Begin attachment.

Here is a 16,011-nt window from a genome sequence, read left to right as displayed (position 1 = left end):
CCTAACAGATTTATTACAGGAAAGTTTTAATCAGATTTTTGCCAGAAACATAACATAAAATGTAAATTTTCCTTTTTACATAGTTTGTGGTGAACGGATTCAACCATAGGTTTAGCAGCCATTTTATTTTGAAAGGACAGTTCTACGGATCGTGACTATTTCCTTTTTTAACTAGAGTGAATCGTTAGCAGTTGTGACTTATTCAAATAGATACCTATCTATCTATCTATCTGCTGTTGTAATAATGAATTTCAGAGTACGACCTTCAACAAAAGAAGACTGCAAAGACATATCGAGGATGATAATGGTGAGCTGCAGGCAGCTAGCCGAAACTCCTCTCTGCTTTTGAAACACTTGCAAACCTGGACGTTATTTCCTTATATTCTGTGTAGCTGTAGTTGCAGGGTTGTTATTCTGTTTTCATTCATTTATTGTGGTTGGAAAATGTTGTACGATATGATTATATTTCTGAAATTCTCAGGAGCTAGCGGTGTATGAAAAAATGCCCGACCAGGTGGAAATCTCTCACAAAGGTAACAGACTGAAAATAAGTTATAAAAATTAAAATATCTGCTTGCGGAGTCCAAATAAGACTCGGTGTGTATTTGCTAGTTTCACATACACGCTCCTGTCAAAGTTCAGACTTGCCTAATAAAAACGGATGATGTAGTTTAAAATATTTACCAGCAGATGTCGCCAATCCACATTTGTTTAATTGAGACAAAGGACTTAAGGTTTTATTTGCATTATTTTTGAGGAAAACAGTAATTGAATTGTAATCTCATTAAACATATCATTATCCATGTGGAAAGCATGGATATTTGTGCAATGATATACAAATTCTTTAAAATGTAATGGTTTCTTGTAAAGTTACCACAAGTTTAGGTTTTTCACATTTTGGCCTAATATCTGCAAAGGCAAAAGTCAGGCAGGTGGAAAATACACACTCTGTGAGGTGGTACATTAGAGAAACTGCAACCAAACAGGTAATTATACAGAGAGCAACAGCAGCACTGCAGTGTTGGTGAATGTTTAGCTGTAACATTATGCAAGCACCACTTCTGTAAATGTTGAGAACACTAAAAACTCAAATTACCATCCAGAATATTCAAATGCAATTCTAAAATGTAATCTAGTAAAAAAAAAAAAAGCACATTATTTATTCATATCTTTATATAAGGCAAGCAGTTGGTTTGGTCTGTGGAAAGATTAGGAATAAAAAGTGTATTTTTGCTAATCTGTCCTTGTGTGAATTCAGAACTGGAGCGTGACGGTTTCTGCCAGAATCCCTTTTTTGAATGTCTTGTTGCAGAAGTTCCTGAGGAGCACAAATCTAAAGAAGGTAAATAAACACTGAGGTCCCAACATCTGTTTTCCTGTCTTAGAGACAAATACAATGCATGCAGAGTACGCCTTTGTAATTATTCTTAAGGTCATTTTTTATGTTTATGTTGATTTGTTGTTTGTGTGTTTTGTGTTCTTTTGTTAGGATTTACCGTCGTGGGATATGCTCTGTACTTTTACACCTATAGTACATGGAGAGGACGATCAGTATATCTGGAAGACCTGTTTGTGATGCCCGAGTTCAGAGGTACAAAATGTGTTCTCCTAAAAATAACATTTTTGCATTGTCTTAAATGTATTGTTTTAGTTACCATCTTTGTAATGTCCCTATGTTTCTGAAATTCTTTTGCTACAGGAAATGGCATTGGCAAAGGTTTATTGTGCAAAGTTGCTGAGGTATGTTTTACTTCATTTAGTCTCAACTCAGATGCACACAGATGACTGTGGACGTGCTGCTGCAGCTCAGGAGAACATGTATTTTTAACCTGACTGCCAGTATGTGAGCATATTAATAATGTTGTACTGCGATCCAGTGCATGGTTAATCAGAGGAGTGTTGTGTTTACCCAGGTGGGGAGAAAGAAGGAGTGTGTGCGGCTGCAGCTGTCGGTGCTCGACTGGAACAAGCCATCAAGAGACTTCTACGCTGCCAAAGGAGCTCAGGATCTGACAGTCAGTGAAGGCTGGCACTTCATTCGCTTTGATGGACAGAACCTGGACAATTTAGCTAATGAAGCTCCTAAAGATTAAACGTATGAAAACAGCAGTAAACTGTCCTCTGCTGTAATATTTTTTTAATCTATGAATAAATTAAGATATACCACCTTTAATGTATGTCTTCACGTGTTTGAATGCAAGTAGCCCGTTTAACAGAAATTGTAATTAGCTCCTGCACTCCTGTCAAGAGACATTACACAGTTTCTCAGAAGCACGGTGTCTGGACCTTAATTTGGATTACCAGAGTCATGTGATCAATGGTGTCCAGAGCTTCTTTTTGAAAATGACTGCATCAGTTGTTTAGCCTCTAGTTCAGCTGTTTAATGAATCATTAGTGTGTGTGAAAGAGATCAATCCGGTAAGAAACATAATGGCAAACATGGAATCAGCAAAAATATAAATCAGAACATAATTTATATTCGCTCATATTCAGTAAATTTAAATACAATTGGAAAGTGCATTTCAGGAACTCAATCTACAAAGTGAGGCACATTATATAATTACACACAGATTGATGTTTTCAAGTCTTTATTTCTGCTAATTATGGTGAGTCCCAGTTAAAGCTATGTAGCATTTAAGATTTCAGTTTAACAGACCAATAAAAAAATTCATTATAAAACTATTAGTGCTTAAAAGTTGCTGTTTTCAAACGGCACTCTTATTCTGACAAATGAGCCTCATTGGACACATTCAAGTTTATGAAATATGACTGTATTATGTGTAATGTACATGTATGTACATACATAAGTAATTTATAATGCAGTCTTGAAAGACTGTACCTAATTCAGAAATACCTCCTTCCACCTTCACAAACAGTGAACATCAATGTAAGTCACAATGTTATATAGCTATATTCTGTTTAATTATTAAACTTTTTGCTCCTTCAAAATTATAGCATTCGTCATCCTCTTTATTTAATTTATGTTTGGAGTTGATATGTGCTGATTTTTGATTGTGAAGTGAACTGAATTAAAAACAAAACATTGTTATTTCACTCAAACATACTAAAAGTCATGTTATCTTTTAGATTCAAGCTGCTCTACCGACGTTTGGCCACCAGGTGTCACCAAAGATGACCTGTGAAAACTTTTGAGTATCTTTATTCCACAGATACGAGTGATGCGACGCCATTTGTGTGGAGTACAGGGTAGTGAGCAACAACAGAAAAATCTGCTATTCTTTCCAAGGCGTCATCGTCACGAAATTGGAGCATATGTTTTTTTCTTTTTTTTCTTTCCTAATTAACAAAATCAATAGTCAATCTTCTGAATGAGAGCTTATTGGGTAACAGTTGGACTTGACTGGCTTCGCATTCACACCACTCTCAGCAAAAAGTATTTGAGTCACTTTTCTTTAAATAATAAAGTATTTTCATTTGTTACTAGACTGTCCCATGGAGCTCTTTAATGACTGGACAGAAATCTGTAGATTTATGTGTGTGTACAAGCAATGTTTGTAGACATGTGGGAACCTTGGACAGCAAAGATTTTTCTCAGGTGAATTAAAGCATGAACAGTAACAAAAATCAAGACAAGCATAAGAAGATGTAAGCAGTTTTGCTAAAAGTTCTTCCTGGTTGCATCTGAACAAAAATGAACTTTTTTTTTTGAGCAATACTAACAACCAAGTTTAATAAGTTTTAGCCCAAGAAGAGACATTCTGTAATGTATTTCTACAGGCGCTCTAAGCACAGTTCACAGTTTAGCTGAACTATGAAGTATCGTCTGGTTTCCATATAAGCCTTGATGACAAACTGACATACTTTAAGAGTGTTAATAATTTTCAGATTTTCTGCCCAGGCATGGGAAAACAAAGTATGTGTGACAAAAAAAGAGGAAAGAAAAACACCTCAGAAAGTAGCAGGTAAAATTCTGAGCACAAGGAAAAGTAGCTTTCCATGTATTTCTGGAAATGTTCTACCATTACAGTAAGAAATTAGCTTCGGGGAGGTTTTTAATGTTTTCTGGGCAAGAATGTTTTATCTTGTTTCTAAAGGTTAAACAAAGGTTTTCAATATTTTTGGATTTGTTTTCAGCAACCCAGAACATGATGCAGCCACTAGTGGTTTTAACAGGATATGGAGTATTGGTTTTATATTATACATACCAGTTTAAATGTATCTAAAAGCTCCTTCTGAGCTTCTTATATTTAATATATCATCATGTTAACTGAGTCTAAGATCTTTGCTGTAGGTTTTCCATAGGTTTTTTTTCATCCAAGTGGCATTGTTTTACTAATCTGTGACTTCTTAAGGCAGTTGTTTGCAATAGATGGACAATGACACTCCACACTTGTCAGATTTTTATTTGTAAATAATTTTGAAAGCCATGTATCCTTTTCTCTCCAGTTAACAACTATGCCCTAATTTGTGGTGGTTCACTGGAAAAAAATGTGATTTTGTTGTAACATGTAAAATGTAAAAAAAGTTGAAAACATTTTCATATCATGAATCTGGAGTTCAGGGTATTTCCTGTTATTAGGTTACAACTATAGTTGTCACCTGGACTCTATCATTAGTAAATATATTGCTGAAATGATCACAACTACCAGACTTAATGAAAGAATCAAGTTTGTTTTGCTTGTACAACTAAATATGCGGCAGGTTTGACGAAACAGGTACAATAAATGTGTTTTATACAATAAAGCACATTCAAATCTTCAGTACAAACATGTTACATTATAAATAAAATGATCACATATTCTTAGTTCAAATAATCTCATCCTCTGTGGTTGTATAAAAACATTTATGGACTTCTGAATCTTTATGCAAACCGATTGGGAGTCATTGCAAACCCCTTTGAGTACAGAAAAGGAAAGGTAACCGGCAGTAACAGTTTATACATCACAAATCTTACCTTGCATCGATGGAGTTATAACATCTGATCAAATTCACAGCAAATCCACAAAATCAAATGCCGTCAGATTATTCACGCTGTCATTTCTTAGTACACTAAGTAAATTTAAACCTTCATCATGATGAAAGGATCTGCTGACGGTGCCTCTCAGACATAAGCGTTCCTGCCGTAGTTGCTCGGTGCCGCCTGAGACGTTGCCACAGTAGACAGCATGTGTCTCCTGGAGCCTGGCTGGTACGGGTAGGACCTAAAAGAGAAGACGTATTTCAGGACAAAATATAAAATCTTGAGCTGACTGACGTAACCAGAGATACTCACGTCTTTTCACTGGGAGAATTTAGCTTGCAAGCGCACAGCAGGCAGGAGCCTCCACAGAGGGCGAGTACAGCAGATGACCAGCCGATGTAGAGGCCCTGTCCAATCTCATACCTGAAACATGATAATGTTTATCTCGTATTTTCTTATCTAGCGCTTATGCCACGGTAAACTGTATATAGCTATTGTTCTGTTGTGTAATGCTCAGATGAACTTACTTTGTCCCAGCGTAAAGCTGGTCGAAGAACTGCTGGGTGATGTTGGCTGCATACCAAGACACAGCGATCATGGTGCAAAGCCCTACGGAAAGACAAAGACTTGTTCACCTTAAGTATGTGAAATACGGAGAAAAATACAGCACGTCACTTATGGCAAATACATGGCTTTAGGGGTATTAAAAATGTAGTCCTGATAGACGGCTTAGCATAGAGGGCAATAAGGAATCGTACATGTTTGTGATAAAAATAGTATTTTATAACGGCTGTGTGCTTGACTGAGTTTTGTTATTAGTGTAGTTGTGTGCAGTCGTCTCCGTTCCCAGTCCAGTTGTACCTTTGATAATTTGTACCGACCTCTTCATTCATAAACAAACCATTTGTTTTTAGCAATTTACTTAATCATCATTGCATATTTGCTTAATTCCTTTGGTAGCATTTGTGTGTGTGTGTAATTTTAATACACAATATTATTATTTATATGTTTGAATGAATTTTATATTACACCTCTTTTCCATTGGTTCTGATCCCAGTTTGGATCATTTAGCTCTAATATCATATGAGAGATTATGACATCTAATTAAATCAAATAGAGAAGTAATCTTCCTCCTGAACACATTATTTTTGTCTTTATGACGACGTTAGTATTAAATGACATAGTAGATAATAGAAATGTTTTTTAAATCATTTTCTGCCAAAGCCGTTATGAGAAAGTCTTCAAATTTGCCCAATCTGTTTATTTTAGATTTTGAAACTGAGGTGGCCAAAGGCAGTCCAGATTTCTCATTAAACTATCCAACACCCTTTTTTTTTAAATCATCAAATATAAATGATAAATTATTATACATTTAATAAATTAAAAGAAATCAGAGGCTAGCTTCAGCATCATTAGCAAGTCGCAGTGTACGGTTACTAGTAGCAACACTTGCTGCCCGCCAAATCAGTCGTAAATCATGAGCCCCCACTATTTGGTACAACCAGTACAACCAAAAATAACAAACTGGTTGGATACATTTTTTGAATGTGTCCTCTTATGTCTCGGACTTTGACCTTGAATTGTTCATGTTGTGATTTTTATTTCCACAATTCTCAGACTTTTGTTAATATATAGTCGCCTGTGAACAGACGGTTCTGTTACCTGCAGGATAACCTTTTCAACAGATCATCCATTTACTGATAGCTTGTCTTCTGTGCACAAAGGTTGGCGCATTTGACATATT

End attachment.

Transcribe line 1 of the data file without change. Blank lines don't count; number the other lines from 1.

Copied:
Here is a 16,011-nt window from a genome sequence, read left to right as displayed (position 1 = left end):